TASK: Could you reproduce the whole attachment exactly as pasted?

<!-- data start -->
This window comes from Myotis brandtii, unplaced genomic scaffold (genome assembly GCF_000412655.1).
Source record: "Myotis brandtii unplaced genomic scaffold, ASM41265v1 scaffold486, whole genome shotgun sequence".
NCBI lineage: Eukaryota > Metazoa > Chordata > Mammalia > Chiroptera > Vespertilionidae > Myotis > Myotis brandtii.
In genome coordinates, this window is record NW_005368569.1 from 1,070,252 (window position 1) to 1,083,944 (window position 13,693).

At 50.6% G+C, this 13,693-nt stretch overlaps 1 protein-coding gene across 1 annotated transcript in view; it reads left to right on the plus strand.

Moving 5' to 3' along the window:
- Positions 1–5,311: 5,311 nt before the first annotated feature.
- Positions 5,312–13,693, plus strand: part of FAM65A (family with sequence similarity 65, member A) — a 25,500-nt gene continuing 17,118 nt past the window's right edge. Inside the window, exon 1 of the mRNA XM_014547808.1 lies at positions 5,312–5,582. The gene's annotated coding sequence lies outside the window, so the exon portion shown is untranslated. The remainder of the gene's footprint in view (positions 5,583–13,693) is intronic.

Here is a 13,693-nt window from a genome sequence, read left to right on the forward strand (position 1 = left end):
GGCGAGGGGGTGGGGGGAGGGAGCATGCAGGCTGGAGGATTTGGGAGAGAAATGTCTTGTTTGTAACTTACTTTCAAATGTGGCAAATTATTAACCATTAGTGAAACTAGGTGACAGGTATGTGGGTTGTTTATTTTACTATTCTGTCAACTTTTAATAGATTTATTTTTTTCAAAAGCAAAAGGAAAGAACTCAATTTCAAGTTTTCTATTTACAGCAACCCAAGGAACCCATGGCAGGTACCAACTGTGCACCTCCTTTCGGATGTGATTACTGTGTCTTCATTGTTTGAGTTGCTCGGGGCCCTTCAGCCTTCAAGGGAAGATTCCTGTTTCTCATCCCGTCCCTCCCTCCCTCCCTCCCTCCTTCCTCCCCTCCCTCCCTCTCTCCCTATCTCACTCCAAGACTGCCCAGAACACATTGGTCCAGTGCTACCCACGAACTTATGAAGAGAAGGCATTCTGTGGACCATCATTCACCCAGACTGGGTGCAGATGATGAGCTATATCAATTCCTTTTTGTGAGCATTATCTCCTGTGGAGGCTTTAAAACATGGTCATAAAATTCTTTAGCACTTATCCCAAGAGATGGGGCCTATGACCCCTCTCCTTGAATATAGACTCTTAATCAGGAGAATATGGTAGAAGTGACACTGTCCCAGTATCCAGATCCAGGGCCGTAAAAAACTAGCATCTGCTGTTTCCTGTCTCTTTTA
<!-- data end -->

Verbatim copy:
This window comes from Myotis brandtii, unplaced genomic scaffold (genome assembly GCF_000412655.1).
Source record: "Myotis brandtii unplaced genomic scaffold, ASM41265v1 scaffold486, whole genome shotgun sequence".
NCBI lineage: Eukaryota > Metazoa > Chordata > Mammalia > Chiroptera > Vespertilionidae > Myotis > Myotis brandtii.
In genome coordinates, this window is record NW_005368569.1 from 1,070,252 (window position 1) to 1,083,944 (window position 13,693).

At 50.6% G+C, this 13,693-nt stretch overlaps 1 protein-coding gene across 1 annotated transcript in view; it reads left to right on the plus strand.

Moving 5' to 3' along the window:
- Positions 1–5,311: 5,311 nt before the first annotated feature.
- Positions 5,312–13,693, plus strand: part of FAM65A (family with sequence similarity 65, member A) — a 25,500-nt gene continuing 17,118 nt past the window's right edge. Inside the window, exon 1 of the mRNA XM_014547808.1 lies at positions 5,312–5,582. The gene's annotated coding sequence lies outside the window, so the exon portion shown is untranslated. The remainder of the gene's footprint in view (positions 5,583–13,693) is intronic.

Here is a 13,693-nt window from a genome sequence, read left to right on the forward strand (position 1 = left end):
GGCGAGGGGGTGGGGGGAGGGAGCATGCAGGCTGGAGGATTTGGGAGAGAAATGTCTTGTTTGTAACTTACTTTCAAATGTGGCAAATTATTAACCATTAGTGAAACTAGGTGACAGGTATGTGGGTTGTTTATTTTACTATTCTGTCAACTTTTAATAGATTTATTTTTTTCAAAAGCAAAAGGAAAGAACTCAATTTCAAGTTTTCTATTTACAGCAACCCAAGGAACCCATGGCAGGTACCAACTGTGCACCTCCTTTCGGATGTGATTACTGTGTCTTCATTGTTTGAGTTGCTCGGGGCCCTTCAGCCTTCAAGGGAAGATTCCTGTTTCTCATCCCGTCCCTCCCTCCCTCCCTCCCTCCTTCCTCCCCTCCCTCCCTCTCTCCCTATCTCACTCCAAGACTGCCCAGAACACATTGGTCCAGTGCTACCCACGAACTTATGAAGAGAAGGCATTCTGTGGACCATCATTCACCCAGACTGGGTGCAGATGATGAGCTATATCAATTCCTTTTTGTGAGCATTATCTCCTGTGGAGGCTTTAAAACATGGTCATAAAATTCTTTAGCACTTATCCCAAGAGATGGGGCCTATGACCCCTCTCCTTGAATATAGACTCTTAATCAGGAGAATATGGTAGAAGTGACACTGTCCCAGTATCCAGATCCAGGGCCGTAAAAAACTAGCATCTGCTGTTTCCTGTCTCTTTTA